4) Mr. Obama may not have reacted very well to the Deepwater Horizon oil spill in the Gulf last summer, but he certainly overreacted when he rescinded his previous decision to open parts of the East Coast to offshore drilling. The proper response to that disaster was to find the problems in the inspections regimens that led to its occurrence, not to punish companies that had nothing to do with that incident by prohibiting exploration off of the East Coast.
He should have tightened enforcement, but allowed this research to proceed (we don’t even really have any accurate idea of what resources might be off the East Coast; the exploration will allow us to find out—and the people doing that will be figuring it out on the energy companies’ dime, earning good money while ferreting out information that the country needs to know). He should have stayed the course.
5) The President should not have started the moratorium in the Gulf of Mexico, and once a judge told him to knock it off, he should have complied. As I’ve said before, the region was hit by Katrina, and then the oil spill, and now is subject to this “hurry up and wait” slow-death of a permit process that it cannot afford.
I don’t know how many economic body blows the Gulf states are expected to absorb, but that is the last part of the country that he should be punching in the gut this way. Offshore drilling is an established industry there, and the Gulf economy is dependent on it. The Gulf “permitorium” is a shameful chapter in this Presidency, and it is still going on.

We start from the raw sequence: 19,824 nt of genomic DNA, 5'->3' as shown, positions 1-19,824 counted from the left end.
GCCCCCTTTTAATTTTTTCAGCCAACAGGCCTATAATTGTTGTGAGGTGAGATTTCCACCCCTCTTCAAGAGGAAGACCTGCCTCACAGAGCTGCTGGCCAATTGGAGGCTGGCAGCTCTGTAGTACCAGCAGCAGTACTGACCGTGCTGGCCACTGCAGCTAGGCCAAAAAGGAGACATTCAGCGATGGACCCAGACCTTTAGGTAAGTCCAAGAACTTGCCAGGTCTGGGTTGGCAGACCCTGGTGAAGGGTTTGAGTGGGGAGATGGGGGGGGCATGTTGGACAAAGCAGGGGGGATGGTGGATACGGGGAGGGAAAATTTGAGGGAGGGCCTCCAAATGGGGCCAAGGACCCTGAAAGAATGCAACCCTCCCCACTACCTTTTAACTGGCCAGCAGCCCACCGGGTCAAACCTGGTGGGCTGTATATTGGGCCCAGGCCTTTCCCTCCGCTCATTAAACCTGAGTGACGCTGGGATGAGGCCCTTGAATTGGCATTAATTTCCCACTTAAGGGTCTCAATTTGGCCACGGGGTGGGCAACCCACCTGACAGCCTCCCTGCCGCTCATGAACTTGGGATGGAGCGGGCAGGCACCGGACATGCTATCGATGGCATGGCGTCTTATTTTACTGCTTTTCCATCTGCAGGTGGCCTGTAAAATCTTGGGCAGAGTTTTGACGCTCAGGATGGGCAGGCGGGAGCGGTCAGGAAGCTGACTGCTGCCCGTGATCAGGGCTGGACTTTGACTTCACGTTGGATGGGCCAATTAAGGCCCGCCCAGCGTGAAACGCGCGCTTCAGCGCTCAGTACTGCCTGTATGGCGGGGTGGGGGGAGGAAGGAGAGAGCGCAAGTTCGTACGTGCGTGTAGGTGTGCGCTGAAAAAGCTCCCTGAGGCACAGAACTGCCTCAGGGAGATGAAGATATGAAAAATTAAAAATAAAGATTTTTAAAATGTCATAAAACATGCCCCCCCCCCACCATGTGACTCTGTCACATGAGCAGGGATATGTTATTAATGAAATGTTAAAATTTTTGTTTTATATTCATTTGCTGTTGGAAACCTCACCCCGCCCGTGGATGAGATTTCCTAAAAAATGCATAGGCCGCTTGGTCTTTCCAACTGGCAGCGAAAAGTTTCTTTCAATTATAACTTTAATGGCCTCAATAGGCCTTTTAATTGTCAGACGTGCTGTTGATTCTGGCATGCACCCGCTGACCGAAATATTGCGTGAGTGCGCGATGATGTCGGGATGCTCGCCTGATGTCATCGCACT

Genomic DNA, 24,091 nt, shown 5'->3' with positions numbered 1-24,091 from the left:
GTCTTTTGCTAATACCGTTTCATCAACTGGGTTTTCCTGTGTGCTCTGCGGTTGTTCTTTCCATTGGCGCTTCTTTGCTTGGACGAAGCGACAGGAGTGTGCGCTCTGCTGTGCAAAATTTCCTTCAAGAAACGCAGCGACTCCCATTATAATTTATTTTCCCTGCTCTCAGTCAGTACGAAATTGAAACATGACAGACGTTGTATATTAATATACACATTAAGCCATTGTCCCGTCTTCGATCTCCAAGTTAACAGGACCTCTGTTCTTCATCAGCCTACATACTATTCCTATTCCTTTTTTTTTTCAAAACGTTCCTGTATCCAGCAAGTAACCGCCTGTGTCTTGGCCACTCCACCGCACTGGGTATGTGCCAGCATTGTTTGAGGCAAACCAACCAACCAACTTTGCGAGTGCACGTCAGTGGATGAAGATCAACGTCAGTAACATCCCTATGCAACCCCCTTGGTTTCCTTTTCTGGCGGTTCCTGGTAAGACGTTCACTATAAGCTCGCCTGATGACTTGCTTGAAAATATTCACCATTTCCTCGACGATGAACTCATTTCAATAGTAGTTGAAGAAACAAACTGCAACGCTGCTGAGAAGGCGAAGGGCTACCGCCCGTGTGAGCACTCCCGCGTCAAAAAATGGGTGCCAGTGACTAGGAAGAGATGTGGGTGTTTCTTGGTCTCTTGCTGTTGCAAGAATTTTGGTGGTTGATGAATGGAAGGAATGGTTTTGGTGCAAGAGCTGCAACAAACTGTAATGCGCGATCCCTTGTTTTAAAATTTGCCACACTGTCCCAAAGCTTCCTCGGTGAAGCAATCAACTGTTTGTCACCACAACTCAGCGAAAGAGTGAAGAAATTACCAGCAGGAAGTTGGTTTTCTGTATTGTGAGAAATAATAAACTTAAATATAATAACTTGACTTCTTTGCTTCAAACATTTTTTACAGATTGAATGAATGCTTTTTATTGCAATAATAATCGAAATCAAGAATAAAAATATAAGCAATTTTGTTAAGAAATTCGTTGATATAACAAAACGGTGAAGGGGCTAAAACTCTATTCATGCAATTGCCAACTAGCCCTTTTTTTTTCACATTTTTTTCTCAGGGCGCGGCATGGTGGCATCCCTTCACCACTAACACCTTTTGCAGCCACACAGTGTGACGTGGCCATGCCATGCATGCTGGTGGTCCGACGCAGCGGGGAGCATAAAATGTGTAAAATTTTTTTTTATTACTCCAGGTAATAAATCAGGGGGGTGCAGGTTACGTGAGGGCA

6) It was a mistake to allow the unions such a huge role in the reorganization of GM, and to cheat the
shareholders bond holders out of their earnings. That contributed to the air of uncertainty, and in addition it gave people pause about the rule of law: if bankruptcies will be structured so as to change where people stood in line legally, how does anyone else know when the government might step in again and change the rules in the middle of the game? Mr. Obama should have followed bankruptcy law and precedent in the GM restructuring.
7) The EPA is greatly expanding its reach in multiple ways right now that are scaring multiple industries. Once more, this increases uncertainty, and makes businesses of all size unclear about whether compliance with environmental regulations will even be posssible in the future. The President should be humane in dealing with industry, particularly if he wants it to look like he would like to see more Americans in actual jobs; he should call off the dogs at the EPA.
UPDATE: Welcome, Instapundit readers! I hope you’ll take a look around here before you depart. The Conservatory is less than two months old, but we like to think we’re Going Places.
Check out our main page, if you’re in the mood, and then bookmark it!
Also, we’ve got Dan Collins’s capable fisking of Tim Geithner, Peter Da TechGuy’s morale builder for depressed Tea Partiers, David Zincavage (of Never Yet Melted) on why the left didn’t see the Obama failures coming, the EPA’s latest way to kill jobs, and Bruce McQuain (of Q&O) discussing how bizarrely disconnected the President is from Americans’ plight right now.